Acceptance: If a vulnerability is unlikely to be exploited or wouldn’t cause much impact, the company may accept it.
4. Reassessment and monitoring
To confirm that mitigation and remediation efforts worked—and to ensure they don’t introduce any new problems—the security team reassesses the assets. The team also takes stock of the overall network and the general cyberthreat landscape, as changes in either one may require updates to security controls or criticality ratings.
5. Reporting and improvement
Vulnerability management platforms typically provide dashboards for reporting metrics like mean time to detect (MTTD), mean time to respond (MTTR), and vulnerability recurrences. The security team can use these metrics to report back to stakeholders and audit the vulnerability management program, looking for opportunities to improve performance over time.
Best practices for an effective vulnerability management program
Security teams can better understand each vulnerability’s criticality by considering how a flaw relates to other vulnerabilities in the system. For example, a non-critical flaw in a non-critical asset may not seem important in isolation. If hackers can use that non-critical asset as a stepping stone to exploit a vulnerability in a more critical system, it may take on a higher priority.
Correlating vulnerabilities can also help find and fix underlying issues that may make the network more susceptible to cyberattacks. For example, if vulnerability assessments keep turning up outdated assets, it may be a sign the patch management process needs an overhaul.
According to Gartner, one of the most common vulnerability management mistakes is when security teams send raw vulnerability scan results to asset owners. These reports can contain hundreds or thousands of vulnerabilities, making it hard for IT teams to determine the most effective remediation strategy.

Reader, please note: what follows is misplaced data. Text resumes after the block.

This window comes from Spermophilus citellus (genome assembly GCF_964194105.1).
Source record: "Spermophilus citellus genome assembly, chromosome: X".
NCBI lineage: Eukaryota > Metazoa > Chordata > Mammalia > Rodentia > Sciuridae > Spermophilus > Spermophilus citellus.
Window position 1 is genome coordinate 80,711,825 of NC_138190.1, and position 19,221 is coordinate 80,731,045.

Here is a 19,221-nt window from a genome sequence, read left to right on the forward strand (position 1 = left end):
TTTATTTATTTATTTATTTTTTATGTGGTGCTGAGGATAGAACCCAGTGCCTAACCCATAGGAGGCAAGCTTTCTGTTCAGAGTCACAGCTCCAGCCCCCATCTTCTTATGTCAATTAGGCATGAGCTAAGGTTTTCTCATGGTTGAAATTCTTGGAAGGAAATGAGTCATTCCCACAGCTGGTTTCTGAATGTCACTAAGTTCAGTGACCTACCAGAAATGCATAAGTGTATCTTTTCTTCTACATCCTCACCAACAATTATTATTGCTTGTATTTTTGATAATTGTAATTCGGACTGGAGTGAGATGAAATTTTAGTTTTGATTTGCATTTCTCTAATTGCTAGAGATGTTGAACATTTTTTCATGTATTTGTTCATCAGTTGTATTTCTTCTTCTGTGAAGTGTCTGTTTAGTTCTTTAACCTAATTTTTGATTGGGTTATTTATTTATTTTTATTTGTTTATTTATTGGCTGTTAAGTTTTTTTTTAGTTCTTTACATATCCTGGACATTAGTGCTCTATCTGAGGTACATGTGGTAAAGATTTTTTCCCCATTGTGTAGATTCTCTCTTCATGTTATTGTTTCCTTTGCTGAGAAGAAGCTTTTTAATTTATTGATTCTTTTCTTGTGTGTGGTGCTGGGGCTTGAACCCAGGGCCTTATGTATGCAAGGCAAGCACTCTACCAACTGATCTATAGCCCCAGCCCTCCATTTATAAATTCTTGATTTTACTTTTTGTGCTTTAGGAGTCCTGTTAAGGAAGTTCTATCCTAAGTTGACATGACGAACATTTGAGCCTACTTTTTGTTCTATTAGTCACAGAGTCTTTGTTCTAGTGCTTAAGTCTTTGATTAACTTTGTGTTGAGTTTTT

Security teams can use the prioritization stage to not only rank vulnerabilities but also curate threat intelligence and other information into digestible reports. That way, other stakeholders in vulnerability management can help move the process along instead of getting bogged down in the details.
Strategically schedule scans
Some organizations use continuous scanning tools to flag vulnerabilities in real time. Those that don’t need to be intentional about scheduling scans.
Vulnerability assessments can be time- and resource-intensive, so security teams may not want to scan every asset during every assessment. Generally, organizations group assets on their networks according to criticality level. More critical asset groups are scanned more often, typically weekly or monthly. Less critical assets may be scanned quarterly or less.
Scans can also affect the performance of some assets, so the organization may schedule assessments for off-hours when the assets aren’t being used.
Automate wherever possible
Given the sheer number of assets in the average enterprise network, manual vulnerability management processes typically aren’t feasible. Instead, security teams often use vulnerability management systems to automate key workflows like asset discovery, vulnerability assessment, prioritization, and patch management.
Explore vulnerability management solutions
Even with the right security tools in place, it can be hard for security teams to keep up with all the potential threats and risks in their enterprise networks.
IBM X-Force® Red can help streamline the vulnerability management process. The X-Force® Red team offers comprehensive vulnerability management services, working with organizations to identify critical assets, discover high-risk vulnerabilities, fully remediate weaknesses, and apply effective countermeasures. X-Force Red’s patented, hacker-developed ranking engine automatically prioritizes vulnerabilities based on weaponized exploits and key risk factors. And concurrent remediation helps even small security teams fix the most critical vulnerabilities first, and fast. The result can help organizations minimize risk of compromise while saving time and resources.
IBM Security® QRadar® Suite can further support resource-strained security teams with a modernized threat detection and response solution. QRadar Suite integrates endpoint security, log management, SIEM and SOAR products within a common user interface, and embeds enterprise automation and AI to help security analysts increase productivity and work more effectively across technologies.